We have a particular understanding of what it means to believe and how we should express that faith: namely by going to church, praying and loving our neighbor. This is good and important, but that does not mean that God can not bring people to faith in a completely different way as well. The Muslims, Hindus, and many others believe in God too, but they have a very different understanding than we do. That doesn’t mean it’s wrong. It is just different.

The next generation may not understand God in the way we do, but we should not lose heart about that. God is just as interested in them as we are. He has created them to be with him in heaven, just like us. Our job is to go on bearing witness to God by living our faith as well as we can. 

Thursday, March 16, 2017

3rd Sunday of Lent (Gospel: John 4:5-42) Baptism and the waters of life





Today we have the baptism of an infant, Emmet Donato, who is just four months old. There is nothing like a new baby to give us hope; the promise of the next generation. The Gospel today is particularly appropriate for a baptism, where Jesus offers the Samaritan woman ‘living water’, which can only come from God. But why baptize a child at all? Why not wait until they are an adult and what is the importance of Baptism anyway?

Way back at the beginning we believe that God created everything, the heavens and the earth, the visible world and the invisible world. It is also worth mentioning that faith and science don’t contradict each other, they just look at things from a different perspective. Science looks at how our universe developed, step by step; what exactly happened. Faith asks why it is there in the first place, why is there anything instead of nothing. The two most important things that the creation story in Genesis tell us is that it was God who created and that what God created was fundamentally good. It also says that the human being was God’s greatest creation, God’s masterpiece, because we are made in his image with free will and the ability to love.

We also understand that somewhere way back at the beginning our first parents rejected God’s word, rebelled against what He taught them and so sin entered the world. That was the Fall, which is itself a very mysterious thing. The problem was that we ourselves could not repair the damage we had done. The bridge between heaven and earth had now been broken. So God came among us in the person of Jesus who was fully human and fully divine, in order to make up for the damage done. By sacrificing himself for us he reopened the way to heaven, the possibility of eternal life with God which we had lost. That’s why Jesus’ coming among us is so important and why Easter is such an extraordinary feast. It is the feast of our being set free. It is now possible to go to heaven again.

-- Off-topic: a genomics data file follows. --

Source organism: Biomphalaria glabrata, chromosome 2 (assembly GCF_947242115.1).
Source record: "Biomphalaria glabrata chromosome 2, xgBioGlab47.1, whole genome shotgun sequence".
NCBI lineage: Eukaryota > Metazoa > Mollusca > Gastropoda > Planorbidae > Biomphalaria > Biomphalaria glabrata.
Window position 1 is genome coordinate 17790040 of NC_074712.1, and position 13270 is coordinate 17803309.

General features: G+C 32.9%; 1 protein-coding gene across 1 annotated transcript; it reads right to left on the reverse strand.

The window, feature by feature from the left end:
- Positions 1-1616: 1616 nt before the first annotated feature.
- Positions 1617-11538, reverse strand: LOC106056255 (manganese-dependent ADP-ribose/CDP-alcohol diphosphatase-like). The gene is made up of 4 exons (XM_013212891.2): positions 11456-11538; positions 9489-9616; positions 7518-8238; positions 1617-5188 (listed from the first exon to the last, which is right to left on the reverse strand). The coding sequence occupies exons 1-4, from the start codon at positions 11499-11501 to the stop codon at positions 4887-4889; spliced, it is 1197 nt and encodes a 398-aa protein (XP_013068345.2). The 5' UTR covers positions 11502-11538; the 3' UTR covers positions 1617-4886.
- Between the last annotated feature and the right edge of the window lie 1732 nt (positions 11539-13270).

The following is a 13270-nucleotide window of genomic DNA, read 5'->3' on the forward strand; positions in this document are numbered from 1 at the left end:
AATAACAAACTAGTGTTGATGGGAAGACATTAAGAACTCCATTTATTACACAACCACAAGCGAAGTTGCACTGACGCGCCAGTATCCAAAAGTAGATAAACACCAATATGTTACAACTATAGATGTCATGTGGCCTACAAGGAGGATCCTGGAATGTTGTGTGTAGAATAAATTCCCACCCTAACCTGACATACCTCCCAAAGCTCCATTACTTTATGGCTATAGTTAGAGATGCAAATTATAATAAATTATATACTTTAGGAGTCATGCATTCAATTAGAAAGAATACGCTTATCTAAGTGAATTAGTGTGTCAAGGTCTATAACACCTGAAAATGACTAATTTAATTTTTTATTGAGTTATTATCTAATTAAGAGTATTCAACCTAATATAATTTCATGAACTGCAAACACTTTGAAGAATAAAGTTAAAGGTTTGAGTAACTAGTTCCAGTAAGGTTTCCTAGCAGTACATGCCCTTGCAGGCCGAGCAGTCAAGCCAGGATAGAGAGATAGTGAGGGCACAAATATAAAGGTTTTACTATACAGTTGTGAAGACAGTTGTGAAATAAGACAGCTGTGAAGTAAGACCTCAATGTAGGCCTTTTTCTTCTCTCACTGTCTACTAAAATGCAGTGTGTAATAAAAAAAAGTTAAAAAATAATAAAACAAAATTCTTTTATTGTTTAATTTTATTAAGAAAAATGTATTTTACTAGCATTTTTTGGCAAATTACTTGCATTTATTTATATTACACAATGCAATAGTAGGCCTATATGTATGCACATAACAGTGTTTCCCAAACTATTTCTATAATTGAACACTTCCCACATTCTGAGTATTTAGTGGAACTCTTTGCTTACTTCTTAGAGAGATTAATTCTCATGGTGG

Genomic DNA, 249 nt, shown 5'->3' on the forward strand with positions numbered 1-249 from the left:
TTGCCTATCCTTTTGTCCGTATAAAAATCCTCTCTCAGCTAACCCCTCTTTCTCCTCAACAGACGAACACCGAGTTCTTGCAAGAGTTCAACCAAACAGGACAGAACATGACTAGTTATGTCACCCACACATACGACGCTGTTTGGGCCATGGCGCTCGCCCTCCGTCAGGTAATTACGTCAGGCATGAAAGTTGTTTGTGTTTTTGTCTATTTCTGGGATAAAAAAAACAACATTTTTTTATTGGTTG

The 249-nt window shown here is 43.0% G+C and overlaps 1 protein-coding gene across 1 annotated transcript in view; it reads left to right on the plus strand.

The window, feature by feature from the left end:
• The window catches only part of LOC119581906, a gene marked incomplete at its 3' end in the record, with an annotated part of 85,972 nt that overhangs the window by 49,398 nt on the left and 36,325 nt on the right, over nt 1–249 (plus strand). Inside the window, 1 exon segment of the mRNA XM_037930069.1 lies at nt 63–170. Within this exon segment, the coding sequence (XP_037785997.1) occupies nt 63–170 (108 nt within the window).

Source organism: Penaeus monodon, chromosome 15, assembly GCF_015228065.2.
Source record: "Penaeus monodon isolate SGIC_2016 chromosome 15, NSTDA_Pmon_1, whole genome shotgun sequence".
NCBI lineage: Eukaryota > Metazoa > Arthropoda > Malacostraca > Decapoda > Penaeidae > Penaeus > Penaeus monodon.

When we baptize someone we are saying yes I believe all that God has done for me and I accept it. I want to be drenched in the life of God. When you step out into a summer down-pour in Florida you get soaked, ‘baptized’ in the water. That’s what it means. By being baptized we are saying ‘Let me have it!’ Let me have all that God has done for me. When we baptize an adult they first have to go through a time of preparation where they learn about our faith. Only when they are ready do they receive baptism. If we baptize an infant we do it on condition that they will be taught their faith as they grow up. Otherwise it would be hypocrisy.

In this Gospel Jesus has an unusual encounter with a woman. In the culture of the time it would have been unthinkable for a Jew to speak to a Samaritan woman on her own, and even more outrageous to share a drinking vessel with her. The fact that she was there in the middle of the day on her own also tells us something. Women would have gone to the well early in the morning or in the evening in groups and not with men. Being there on her own at noon indicates that she was not welcome in her community. She was shunned because of her lifestyle. But Jesus reaches out to her and offers her ‘the waters of life’. What is this life? It is life in Christ and all that he is offering to us. Following his teaching is the path that will lead us to heaven. Baptizing someone is offering them all that Jesus offered the woman and also offers us.


We only want the very best for our children and that is why we baptize them as infants and immerse them in all that God offers us. As they grow we try and pass on that same faith and that takes all of us. We bear witness to them by the way we live. If we do our best to live our faith it will help them to see how real and important it is too.

If you only knew what God was offering you and who it was that was asking you for a drink, you would have been the one to ask, and he would have given you living water.